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Monday Morning Memo: UK Back Door Hires With Luke Menzies

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UK Back Door Hires With Luke Menzies

For this podcast, Wilson Cole, President of Adams, Evens, & Ross (AER), Samantha Cole, in-house counsel for AER, and Luke Menzies, UK solicitor, discuss back door hires. It turns out that back door hires in the UK occur in about the same manner as they do in the US. A recruiting agency introduces a candidate, client company says they’re not interested and then goes quiet, and turns out a few month later that the client company hired the candidate in secret so the recruiting agency would know nothing about it (or that they are owed a fee). The excuses for back door hires in the UK are also very similar to the excuses for back door hires in the US: 1) “we forgot you presented the candidate to us when we just happened to find them on LinkedIn later on,” 2) “we didn’t understand or receive your terms of service,” 3) “the same candidate was introduced by a different agency,” and 4) “we knew them already.” Luke explains that the worst thing a recruiting agency can do to hurt their case after it learns a back door hire has occurred is communicate in a way that shows a lack of confidence about getting paid the fee that the agency should have received.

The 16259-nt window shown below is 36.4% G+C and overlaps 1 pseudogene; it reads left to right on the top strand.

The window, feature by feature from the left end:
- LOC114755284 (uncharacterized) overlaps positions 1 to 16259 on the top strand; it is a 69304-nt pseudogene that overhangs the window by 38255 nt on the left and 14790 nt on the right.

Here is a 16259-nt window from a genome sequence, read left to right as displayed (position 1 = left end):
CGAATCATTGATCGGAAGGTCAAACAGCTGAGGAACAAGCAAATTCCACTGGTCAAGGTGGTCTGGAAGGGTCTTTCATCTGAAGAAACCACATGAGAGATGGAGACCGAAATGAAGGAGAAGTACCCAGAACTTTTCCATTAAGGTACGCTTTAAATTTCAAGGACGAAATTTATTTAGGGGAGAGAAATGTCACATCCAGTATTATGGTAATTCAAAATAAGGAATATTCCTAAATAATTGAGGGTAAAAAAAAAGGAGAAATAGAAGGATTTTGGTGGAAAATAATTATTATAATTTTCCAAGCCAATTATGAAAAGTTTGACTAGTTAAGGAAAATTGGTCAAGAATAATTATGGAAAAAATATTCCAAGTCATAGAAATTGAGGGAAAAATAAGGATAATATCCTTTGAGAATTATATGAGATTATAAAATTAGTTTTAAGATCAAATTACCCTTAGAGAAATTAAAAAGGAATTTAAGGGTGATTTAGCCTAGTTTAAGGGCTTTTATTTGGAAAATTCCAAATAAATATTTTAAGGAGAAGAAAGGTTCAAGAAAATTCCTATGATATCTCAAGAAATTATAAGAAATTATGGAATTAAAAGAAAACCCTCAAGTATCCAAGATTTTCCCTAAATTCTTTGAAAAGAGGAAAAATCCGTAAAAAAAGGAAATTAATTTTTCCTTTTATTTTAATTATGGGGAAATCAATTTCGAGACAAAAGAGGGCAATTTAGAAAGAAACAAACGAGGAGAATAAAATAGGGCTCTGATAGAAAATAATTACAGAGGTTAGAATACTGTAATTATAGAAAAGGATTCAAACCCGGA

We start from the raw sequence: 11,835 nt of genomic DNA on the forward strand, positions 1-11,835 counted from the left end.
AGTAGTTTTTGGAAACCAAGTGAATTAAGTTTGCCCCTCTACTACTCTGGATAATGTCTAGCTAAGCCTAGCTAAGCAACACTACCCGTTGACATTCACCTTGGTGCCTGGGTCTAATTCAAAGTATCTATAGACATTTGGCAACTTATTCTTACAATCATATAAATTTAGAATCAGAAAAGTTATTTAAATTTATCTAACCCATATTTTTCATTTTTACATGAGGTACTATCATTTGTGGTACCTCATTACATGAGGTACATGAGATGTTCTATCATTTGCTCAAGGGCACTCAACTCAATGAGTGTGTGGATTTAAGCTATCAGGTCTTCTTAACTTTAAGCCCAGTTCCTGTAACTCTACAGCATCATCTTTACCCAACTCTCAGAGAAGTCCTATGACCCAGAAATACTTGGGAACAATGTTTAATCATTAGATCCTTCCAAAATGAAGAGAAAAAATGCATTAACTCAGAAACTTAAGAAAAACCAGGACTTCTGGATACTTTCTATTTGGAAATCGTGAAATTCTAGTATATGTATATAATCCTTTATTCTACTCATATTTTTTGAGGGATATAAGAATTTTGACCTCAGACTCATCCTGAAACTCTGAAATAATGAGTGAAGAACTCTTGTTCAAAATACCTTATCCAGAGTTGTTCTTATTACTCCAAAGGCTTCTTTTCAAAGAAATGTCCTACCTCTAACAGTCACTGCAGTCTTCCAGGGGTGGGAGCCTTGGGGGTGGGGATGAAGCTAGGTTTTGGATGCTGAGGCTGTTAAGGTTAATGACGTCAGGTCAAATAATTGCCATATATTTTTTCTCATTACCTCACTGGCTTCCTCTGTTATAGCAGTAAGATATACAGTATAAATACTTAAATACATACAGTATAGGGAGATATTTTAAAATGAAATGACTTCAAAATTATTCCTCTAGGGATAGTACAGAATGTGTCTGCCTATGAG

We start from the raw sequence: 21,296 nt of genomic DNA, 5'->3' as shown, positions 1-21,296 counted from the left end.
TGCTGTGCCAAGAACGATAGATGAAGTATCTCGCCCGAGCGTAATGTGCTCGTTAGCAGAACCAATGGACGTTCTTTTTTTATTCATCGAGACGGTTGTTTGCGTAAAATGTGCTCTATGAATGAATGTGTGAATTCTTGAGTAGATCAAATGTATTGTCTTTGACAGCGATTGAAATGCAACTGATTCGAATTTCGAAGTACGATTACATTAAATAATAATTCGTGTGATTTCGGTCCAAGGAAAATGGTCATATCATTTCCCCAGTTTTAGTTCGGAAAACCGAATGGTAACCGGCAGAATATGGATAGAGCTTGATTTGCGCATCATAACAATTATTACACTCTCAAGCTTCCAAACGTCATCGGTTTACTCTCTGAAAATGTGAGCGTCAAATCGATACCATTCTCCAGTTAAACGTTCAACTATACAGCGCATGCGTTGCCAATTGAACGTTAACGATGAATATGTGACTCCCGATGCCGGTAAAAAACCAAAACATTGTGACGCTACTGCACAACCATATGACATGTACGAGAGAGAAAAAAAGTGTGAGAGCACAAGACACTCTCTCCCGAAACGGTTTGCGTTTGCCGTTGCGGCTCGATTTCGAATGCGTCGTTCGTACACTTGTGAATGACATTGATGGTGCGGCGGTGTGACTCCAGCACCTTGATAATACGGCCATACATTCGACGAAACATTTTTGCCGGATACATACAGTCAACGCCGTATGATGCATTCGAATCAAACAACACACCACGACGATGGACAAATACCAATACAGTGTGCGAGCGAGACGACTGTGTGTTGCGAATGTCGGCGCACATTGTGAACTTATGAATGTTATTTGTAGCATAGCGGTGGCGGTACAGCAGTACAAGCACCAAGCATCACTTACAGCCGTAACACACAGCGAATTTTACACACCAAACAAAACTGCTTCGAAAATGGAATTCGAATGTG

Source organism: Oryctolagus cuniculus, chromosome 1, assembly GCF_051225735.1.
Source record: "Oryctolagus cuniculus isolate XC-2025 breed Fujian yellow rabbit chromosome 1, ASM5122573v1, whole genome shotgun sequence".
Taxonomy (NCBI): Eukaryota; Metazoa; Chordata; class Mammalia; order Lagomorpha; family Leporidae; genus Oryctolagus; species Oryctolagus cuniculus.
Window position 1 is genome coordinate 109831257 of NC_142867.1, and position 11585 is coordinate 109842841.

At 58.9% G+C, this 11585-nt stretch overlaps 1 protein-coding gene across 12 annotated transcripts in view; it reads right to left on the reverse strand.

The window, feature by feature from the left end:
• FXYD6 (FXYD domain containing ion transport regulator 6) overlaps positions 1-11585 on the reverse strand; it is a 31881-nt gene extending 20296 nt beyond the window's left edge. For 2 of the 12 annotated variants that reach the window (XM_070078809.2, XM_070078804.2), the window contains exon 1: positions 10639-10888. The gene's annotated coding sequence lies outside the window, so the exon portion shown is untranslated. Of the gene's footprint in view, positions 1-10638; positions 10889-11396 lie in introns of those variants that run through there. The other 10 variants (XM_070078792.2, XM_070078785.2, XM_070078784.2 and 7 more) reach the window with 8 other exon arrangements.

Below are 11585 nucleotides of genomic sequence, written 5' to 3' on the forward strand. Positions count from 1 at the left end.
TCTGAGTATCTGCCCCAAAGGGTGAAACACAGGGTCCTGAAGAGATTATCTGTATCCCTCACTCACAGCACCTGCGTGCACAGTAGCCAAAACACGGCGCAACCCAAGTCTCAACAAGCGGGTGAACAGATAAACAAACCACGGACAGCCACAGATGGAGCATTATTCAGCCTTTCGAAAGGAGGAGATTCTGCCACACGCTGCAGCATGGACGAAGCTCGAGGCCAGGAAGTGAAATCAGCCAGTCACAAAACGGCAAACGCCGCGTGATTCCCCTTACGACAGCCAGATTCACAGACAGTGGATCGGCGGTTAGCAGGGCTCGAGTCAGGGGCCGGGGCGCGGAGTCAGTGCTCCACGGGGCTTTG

Luke’s solution to this is to stand firm behind the terms of service and resist the temptation to offer a deal too quickly. Wilson’s solution is for the recruiting agency to stop all communication immediately after a client has said they’re not going to pay, and escalate to collections professionals immediately, because anything the recruiting agency says/does after that can damage their case. One particular thing that will damage a case is the recruiting agency giving the client company documentation that a fee is due, after they have said they are not going to pay, because the client company will use that information to create a legal defense. Luke adds that in the UK, while having signed terms of service are great, it can still be enough to convince a judge if a recruiting agency can prove that the terms of service were at least sent to the client company, this is assuming the terms clearly state what the fees are and when they are due. Wilson confirms with Luke that similar to the US, when recruiting agencies in the UK stand firm behind their terms of service the client company will pay about half of the time and the other half of the time further action is necessary, whether collections and/or legal. In the UK, if legal action is required, the average period of time before the case is resolved is typically 6-12 months, depending on how much money is on the table. Luke’s experience is that in the UK the need for legal action is very rare. To follow up with Samantha, you can email her at Samantha@aercollections.com. To reach Luke, you can visit his website at www.menzieslaw.co.uk.

2 Key Quotes

Key Quote 1

Luke explains that the worst thing a recruiting agency can do to hurt their case after it learns a back door hire has occurred is communicate in a way that shows a lack of confidence about getting paid the fee that the agency should have received.

Key Quote 2

Luke adds that in the UK, while having signed terms of service are great, it can still be enough to convince a judge if a recruiting agency can prove that the terms of service were at least sent to the client company, this is assuming the terms clearly state what the fees are and when they are due.